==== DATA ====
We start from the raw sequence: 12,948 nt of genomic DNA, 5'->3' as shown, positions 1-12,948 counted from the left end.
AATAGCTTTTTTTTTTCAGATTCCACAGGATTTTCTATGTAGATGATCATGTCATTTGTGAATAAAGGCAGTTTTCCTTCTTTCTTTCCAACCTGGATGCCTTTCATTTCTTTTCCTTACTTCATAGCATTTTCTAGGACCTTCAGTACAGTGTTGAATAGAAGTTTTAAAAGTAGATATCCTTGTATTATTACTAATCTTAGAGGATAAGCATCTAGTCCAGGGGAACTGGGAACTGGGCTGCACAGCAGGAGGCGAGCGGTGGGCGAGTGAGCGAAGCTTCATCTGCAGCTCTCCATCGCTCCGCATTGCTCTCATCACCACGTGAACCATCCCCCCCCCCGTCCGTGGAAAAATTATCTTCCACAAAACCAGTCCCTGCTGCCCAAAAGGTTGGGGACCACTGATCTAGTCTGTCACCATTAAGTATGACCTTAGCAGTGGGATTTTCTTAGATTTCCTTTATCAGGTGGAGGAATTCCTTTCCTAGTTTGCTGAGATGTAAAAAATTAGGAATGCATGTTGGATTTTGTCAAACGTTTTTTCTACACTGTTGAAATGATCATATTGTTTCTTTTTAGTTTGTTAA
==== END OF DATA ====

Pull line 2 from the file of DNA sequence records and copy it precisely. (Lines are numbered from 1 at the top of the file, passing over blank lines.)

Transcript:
AATAGCTTTTTTTTTTCAGATTCCACAGGATTTTCTATGTAGATGATCATGTCATTTGTGAATAAAGGCAGTTTTCCTTCTTTCTTTCCAACCTGGATGCCTTTCATTTCTTTTCCTTACTTCATAGCATTTTCTAGGACCTTCAGTACAGTGTTGAATAGAAGTTTTAAAAGTAGATATCCTTGTATTATTACTAATCTTAGAGGATAAGCATCTAGTCCAGGGGAACTGGGAACTGGGCTGCACAGCAGGAGGCGAGCGGTGGGCGAGTGAGCGAAGCTTCATCTGCAGCTCTCCATCGCTCCGCATTGCTCTCATCACCACGTGAACCATCCCCCCCCCCGTCCGTGGAAAAATTATCTTCCACAAAACCAGTCCCTGCTGCCCAAAAGGTTGGGGACCACTGATCTAGTCTGTCACCATTAAGTATGACCTTAGCAGTGGGATTTTCTTAGATTTCCTTTATCAGGTGGAGGAATTCCTTTCCTAGTTTGCTGAGATGTAAAAAATTAGGAATGCATGTTGGATTTTGTCAAACGTTTTTTCTACACTGTTGAAATGATCATATTGTTTCTTTTTAGTTTGTTAA